The project structure for javascript is:

2|- src
3 |- controllers
4 \- stimulus.ts
5|- tsconfig.json
6|- webpack.config.js


To get everything running nicely, package.json provides the following scripts:

1"scripts": {
2 ...
3 "dev": "run-p dev:*",
4 "dev:11ty": "eleventy --serve --watch",
5 "dev:css": "tailwindcss -i ./css/styles.css -o ./_site/styles.css --watch",
6 "dev:webpack": "webpack --watch",
7 "build": "NODE_ENV=production npm-run-all clean build:*",
8 "build:11ty": "eleventy --pathprefix=jimbos-nfl-pool",
9 "build:css": "tailwindcss -i ./css/styles.css -o ./_site/styles.css --minify",
10 "build:webpack": "webpack",
11 ...

npm run dev gets things going!!

Deploying to Github Pages

Like all other static site generators, Eleventy works well with Github Pages; which is how I decided to publish the site. There are two main issues related to deployment that still need to be addressed:

Data File Updates

This one I haven't dealt with yet, but in order to deploy a new week the Excel file needs to be uploaded to the project. The files are emailed out at this point (and as I mentioned Jimbo has no interest in changing this):

  • Manually upload the file
  • Pull the email/file from my email at the beginning of the week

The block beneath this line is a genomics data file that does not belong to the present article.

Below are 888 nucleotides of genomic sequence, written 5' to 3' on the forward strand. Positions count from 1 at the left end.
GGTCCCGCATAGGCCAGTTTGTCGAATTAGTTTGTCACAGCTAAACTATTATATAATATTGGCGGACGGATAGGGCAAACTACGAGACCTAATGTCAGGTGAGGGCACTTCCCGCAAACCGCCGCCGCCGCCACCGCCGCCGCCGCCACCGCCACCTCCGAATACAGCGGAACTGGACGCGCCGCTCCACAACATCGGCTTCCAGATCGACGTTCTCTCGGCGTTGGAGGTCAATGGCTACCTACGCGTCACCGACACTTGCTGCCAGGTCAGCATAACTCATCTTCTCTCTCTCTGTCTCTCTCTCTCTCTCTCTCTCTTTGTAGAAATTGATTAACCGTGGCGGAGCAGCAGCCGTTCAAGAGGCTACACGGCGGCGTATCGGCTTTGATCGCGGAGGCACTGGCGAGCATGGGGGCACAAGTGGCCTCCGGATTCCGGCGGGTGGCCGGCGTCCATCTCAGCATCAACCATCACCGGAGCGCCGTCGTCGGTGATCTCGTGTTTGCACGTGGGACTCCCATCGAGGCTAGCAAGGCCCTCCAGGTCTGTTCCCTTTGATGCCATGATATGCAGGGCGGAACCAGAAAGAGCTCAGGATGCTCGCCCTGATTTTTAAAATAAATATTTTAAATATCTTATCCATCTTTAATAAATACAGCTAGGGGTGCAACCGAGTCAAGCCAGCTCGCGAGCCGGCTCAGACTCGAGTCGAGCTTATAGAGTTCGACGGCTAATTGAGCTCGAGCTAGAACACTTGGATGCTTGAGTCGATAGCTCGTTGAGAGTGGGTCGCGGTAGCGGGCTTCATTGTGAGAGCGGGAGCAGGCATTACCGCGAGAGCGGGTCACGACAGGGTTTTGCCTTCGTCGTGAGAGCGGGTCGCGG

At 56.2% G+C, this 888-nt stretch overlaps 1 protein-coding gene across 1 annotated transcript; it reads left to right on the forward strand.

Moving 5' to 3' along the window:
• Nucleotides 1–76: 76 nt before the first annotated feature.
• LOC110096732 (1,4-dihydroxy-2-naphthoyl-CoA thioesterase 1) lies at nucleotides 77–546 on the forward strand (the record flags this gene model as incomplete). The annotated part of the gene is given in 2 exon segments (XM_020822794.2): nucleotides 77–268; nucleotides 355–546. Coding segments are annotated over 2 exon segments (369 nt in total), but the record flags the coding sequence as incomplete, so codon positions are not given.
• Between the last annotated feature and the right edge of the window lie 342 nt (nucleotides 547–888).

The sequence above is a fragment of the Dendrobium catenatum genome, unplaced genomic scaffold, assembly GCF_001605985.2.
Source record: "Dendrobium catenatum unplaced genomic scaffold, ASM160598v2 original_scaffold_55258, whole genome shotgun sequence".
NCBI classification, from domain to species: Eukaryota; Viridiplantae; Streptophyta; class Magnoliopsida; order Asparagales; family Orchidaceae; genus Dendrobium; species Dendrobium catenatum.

Future Ken's problems

Deploying Updates

At this point the site is completely static - which means all the game results are updated only when the site is generated (and deployed). Github actions provide the ability to fire deployments on schedule using cron expressions. The most annoying part of this was converting EST to UTC. The following section of the configuration provides generation on:

  • manual request
  • push to main
  • on schedule attempting to match the end/beginning of each game group
1name: Build and Release
2run-name: ${{ }} is releasing new spread pool results
4 workflow_dispatch:
5 push:
6 branches:
7 - main
8 schedule:
9 # Thursday 11:45pm = Friday 4:45am
10 # Sunday 11:45am, 3:45pm = Sunday 4:45pm, 8:45pm
11 # Sunday 7:45pm, 11:45pm = Monday 12:45, 4:45am
12 # Monday 11:45pm = Tuesday 4:45am
13 - cron: '45 0,4 * * 1,2,5'
14 - cron: '45 16,20 * * 0'

I'll slowly start adding in Stimulus controllers to handle the updates between deployments (things like in game updates and live leaderboard).